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Monday round-up

For USA Today, Richard Wolf and Gregory Korte report that “President Trump added five names Friday to his list of potential Supreme Court justices.” Additional coverage comes from Kevin Liptak and Ariane de Vogue at CNN, Louise Radnofsky for The Wall Street Journal, Dave Boyer at The Washington Times, James Oliphant and Andrew Chung at Reuters, Michael Shear for The New York Times, and Greg Stohr at Bloomberg, who reports that the additions “bring Trump’s list of prospective nominees to 25 as the White House prepares for a possible Supreme Court departure next year.” At the Cato Institute’s Cato at Liberty blog, Ilya Shapiro maintains that the “stellar additions to the existing list of Supreme Court potentials … show that the administration’s judicial-nominations team continues to be serious about picking people who are widely respected for their intellectual rigor and commitment to the rule of law.”

At Politico, Josh Gerstein reports that in remarks at the Federalist Society’s annual conference last week, Justice Neil Gorsuch “vowed to continue to expound the group’s favored judicial philosophies from his new post.” Additional coverage of Gorsuch’s speech comes from Ariane de Vogue at CNN and Robert Barnes for The Washington Post.


  • At Reuters, Lawrence Hurley and Dustin Volz report that as the “Supreme Court is set to consider a major cellphone privacy case later this month,” Carpenter v. United States, which asks whether the government must obtain a warrant for cell-site-location information, “leading players in the wireless industry that is at the center of the closely watched dispute are keeping their distance.”
  • In a new episode of the Heritage Foundation’s SCOTUS 101 podcast, Elizabeth Slattery and Tiffany Bates “discuss recent grants, the Court’s debut into the digital age, and Justice Kagan’s recusal in a case that’s already been argued.”
  • At Keen News Service, Lisa Keen looks at the briefs in Masterpiece Cakeshop v. Colorado Civil Rights Commission, in which the court will decide whether the First Amendment bars Colorado from requiring a baker to create a cake for a same-sex wedding.
  • At Legal Sports Report, Dustin Golker surveys the reply briefs in Christie v. National Collegiate Athletic Association, a constitutional challenge to the federal ban on sports betting.
  • NFIB weighs in on Janus v. American Federation of State, County, and Municipal Employees, Council 31, in which the court will consider whetheran Illinois law allowing public-sector unions to charge nonmembers for collective-bargaining activities violates the First Amendment, arguing that “everything public employee unions do is inherently political—which is all the more reason to allow non-consenting employees to opt-out of lending financial support.”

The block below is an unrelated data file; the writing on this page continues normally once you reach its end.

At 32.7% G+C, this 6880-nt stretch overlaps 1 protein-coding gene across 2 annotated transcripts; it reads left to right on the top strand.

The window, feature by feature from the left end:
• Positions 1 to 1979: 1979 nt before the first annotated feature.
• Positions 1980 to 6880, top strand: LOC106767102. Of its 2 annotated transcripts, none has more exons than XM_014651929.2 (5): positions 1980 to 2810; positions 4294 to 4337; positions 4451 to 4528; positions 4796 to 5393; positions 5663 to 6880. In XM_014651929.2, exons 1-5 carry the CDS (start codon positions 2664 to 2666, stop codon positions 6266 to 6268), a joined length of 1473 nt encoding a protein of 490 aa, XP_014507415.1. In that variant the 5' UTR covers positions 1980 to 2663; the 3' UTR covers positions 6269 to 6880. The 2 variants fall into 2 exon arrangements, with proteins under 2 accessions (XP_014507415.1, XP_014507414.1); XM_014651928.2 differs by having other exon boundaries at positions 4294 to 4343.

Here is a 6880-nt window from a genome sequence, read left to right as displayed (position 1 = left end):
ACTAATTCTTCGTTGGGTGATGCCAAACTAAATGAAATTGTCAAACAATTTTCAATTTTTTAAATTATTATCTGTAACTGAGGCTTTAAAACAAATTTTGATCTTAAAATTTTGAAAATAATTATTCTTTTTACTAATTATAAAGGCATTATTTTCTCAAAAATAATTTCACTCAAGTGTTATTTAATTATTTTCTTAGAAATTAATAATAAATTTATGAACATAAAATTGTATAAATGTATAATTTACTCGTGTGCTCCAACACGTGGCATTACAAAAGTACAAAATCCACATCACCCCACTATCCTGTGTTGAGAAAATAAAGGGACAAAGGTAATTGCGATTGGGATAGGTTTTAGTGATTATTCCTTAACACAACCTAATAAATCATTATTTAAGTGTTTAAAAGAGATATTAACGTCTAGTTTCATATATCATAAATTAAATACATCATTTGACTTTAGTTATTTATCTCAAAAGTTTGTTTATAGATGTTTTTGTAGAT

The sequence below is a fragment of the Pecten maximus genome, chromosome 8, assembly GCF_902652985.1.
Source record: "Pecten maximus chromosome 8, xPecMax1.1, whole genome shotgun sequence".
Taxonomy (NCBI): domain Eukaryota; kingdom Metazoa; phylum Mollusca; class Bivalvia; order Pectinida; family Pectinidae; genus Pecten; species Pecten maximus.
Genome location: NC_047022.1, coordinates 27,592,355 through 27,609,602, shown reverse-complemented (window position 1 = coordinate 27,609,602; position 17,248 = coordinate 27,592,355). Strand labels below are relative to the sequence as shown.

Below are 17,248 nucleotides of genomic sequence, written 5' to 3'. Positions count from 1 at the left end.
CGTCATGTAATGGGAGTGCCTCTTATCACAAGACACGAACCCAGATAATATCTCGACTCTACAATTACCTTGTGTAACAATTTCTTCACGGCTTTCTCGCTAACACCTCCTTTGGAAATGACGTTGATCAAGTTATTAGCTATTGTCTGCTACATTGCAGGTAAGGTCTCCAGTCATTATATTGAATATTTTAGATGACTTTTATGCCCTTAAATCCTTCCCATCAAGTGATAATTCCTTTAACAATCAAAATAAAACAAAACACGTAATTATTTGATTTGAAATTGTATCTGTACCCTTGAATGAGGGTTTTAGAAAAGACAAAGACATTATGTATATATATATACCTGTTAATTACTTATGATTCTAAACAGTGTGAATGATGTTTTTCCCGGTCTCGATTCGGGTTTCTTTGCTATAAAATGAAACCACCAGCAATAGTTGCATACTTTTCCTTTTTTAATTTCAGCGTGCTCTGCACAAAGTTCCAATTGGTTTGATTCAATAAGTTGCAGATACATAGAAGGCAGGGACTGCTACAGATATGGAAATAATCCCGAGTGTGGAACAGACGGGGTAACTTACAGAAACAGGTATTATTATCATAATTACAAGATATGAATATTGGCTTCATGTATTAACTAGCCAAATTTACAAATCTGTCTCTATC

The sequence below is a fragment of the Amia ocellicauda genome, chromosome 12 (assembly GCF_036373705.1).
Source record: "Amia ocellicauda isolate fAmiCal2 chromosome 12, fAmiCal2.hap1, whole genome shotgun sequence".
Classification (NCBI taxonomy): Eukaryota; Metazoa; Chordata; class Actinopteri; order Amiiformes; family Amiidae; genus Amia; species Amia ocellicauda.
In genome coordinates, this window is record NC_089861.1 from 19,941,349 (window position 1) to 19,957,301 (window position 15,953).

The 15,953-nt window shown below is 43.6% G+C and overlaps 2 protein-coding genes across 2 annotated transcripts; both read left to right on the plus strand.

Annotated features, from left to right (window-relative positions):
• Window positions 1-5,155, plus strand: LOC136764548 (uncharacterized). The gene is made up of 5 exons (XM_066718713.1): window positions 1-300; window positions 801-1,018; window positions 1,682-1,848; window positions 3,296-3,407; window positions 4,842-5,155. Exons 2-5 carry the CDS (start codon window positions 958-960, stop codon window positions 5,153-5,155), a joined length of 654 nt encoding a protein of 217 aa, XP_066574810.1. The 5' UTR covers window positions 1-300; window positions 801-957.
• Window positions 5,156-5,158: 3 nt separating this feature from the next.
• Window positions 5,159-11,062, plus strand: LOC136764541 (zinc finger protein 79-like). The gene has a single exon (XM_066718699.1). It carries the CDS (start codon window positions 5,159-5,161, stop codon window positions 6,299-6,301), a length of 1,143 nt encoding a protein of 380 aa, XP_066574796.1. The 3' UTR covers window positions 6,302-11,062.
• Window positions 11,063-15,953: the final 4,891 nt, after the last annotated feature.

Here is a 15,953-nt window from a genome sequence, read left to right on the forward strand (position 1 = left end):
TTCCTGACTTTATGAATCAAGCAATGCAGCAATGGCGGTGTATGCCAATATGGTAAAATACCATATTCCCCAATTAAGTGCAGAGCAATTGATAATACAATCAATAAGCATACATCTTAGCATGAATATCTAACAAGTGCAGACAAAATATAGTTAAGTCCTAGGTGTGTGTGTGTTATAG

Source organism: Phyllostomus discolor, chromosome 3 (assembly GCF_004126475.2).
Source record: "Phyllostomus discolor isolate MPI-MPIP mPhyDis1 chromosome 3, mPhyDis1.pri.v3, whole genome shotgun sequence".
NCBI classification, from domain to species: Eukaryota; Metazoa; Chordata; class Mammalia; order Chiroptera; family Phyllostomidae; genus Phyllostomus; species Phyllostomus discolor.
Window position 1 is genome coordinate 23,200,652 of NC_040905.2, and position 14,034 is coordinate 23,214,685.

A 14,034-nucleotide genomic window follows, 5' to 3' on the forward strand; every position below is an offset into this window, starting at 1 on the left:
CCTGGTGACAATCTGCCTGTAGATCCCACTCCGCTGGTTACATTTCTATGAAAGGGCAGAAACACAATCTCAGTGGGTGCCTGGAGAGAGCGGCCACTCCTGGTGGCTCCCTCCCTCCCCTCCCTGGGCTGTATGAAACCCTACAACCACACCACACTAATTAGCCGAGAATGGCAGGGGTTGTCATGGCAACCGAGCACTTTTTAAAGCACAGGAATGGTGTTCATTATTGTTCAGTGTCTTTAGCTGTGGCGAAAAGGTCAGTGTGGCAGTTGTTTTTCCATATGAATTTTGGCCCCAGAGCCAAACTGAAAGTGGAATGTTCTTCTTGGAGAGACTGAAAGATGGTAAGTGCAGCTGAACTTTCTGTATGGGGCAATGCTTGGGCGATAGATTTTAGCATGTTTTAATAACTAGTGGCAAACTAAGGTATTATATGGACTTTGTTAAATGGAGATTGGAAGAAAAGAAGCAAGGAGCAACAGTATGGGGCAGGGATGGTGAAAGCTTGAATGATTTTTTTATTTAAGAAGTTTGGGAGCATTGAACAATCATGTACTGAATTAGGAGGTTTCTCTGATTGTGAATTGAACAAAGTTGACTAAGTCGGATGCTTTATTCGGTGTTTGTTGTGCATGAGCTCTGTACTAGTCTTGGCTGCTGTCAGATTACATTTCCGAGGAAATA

• At National Review, Carrie Severino calls Oil States Energy Services v. Greene’s Energy Group, a challenge to the constitutionality of inter partes review, a process used by the U.S. Patent and Trademark Office to determine the validity of existing patents, potentially “this term’s sleeper blockbuster … that has major implications for constitutional due process guarantees and protecting private property.”
  • At The Daily Caller, Kevin Daley reports that Sen. Bob Menendez, D-N.J., may owe his escape from conviction on federal corruption charges to “the narrow view of corruption” the Supreme Court enunciated recently in the case “of another high profile politician, former Virginia Gov. Bob McDonnell, a Republican whose conviction on federal corruption charges reached the Supreme Court in 2016.”
  • At the National Association of Attorneys General, Dan Schweitzer assesses “who has … been arguing for the states in the Supreme Court” by reviewing “the oral arguments presented by states in the three and a half most recent Supreme Court Terms and the oral arguments presented in the 2005 to 2007 Terms,” concluding that the results “confirm the increasing prominence of state solicitors general.”
  • A Daily Journal podcast features discussions of Patchak v. Zinke, in which the justices considered the separation-of-powers limits on Congress’ ability to direct the outcome of litigation during the November argument session, and National Institute of Family and Life Advocates v. Becerra, a First Amendment challenge by crisis-pregnancy centers to a California law requiring disclosures about the availability of publicly funded family-planning services.
  • For The New York Times, Adam Liptak reports that after switching sides to now assert that “some federal prisoners serving longer prison terms than the law allowed [are not] entitled to challenge their sentences in court,” the Justice Department “urged the Supreme Court to deny review in McCarthan v. Collins, a cert petition in a case “that would test whether the government’s new position is correct.”

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Recommended Citation: Edith Roberts, Monday round-up, SCOTUSblog (Nov. 20, 2017, 7:24 AM),